Harvard Health Blog
By John Sanford Limouze, M.D.
The New England Journal of Medicine recently published a thoughtful essay by David Rosenthal and Abraham Verghese on the many changes in how doctors are trained and how they practice medicine. Efforts to improve efficiency and accuracy — including the introduction of electronic medical records — offer benefits, and pose some complicated problems.
Doctors need to learn and do more, more than ever
The health care system strives to deliver better care while keeping costs down. Advances in medical science and technology mean there is ever more information for a doctor to know, and policies to curb waste have limited the amount of time we have to learn it all. Monique Tello, M.D., recently wrote about this issue; it’s why your doctor is always at the computer. But more than that, these competing goals have had real consequences for how doctors work, how we think, how we relate to our patients and colleagues, and how we feel about our profession.
An example: I’m a hospitalist. It’s a relatively new field in medicine, a product of exactly these forces. Two decades ago, when patients were hospitalized, their primary care doctors would see them in the hospital, in the morning, before returning to clinic for the day. Residents or nurses, often without immediate supervision, managed minute-to-minute affairs. But the culture and standards of practice have changed. We’ve decided that it’s better to have fully-trained doctors in the hospital all day. In an emergency, I can be at the bedside in an instant. Residents and nurses get more active supervision. Primary care doctors, who have seen their reimbursements cut, can spend more time seeing patients. But there are downsides. The people I see in the hospital often don’t know me, and I don’t know them. And when a person leaves the hospital, his doctor may not know what I’ve done and why. So, we’ve replaced one set of challenges with another: making sure that there’s good communication between hospitals and clinics.
Electronic medical records can make that communication easier. When a patient comes to me in the hospital, I have immediate access to their entire chart. I can see records from every clinic visit, lab test, X-ray or CT scan, a list of all their possible diagnoses and the medications prescribed to treat them. It’s useful to look at this information before I meet someone new. After all, if you’re sick and uncomfortable, you don’t want to have to repeat the same story to every new doctor you see. And it’s reassuring to know that the doctor you’re meeting for the first time has taken the time and effort to get to know the particulars of your situation. What’s more, those records make my job easier. My patients may not remember the names and doses of all of their medications. No problem, I can look it all up.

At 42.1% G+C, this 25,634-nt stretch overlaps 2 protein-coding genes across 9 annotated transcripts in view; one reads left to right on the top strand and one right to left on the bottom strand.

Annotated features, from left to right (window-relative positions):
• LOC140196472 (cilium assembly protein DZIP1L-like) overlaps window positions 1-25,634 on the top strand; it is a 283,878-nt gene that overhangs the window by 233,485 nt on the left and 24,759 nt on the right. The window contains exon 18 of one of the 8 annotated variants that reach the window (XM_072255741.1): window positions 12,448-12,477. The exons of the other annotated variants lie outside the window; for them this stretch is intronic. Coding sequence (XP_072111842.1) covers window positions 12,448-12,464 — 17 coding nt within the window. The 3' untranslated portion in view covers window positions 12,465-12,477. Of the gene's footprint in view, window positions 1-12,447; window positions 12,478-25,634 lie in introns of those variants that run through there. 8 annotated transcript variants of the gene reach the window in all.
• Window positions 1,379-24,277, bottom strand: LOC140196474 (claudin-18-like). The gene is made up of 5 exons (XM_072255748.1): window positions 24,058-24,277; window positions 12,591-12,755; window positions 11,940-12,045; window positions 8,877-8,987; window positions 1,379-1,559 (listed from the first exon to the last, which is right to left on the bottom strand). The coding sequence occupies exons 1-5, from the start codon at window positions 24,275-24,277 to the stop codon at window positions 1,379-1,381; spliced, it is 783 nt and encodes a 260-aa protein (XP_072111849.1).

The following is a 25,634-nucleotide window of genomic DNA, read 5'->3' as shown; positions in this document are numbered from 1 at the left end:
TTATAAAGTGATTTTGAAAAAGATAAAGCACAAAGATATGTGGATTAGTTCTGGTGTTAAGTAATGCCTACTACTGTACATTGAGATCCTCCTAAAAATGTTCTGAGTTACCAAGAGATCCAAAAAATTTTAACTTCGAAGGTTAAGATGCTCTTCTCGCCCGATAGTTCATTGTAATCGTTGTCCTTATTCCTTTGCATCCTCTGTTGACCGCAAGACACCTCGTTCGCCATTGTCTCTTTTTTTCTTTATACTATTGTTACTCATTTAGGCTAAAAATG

But the things that make us more efficient may challenge the ability to develop and maintain personal connections
But something valuable gets lost. Maybe there’s a reason a patient can’t remember the names of her medications. Sometimes digging a little bit further can turn up a clue that there’s something more going on. But those clues come up in face-to-face conversations, and over time, not with a glance at a computer screen. Jerome Groopman, M.D., describes another challenge in his book “How Doctors Think.” Seeing what other doctors have written about a patient can trap us into thinking about their illness in the same way, and blind us to alternative diagnoses. Sometimes the best way to work is to start fresh, and to let your patient tell her story from the beginning.
And then there’s the problem of distance. We have more and more tests that promise more accurate diagnoses, but require time to coordinate and review. Computerized notes and emails make it easy for doctors to communicate with each other, but have replaced conversations between colleagues. As doctors are increasingly isolated from both patients and each other, they have become demoralized and burned out.
At its best, being a doctor is an extraordinary and intimate privilege. We build relationships with our patients and see them through times of both joy and suffering; our relationships with each other help us through the same. It’s hard to do that in a way that’s truly satisfying when we spend most of the day at the computer screen. Rosenthal and Verghese don’t see an easy fix for these problems. They are largely structural and built into the practice of medicine. But they charge us to remember that the meaning of medicine is in its human connections. Whatever comes next, both doctors and patients should fight to hold on to that.
(John Sanford Limouze, M.D., is a contributor to Harvard Health Publications.)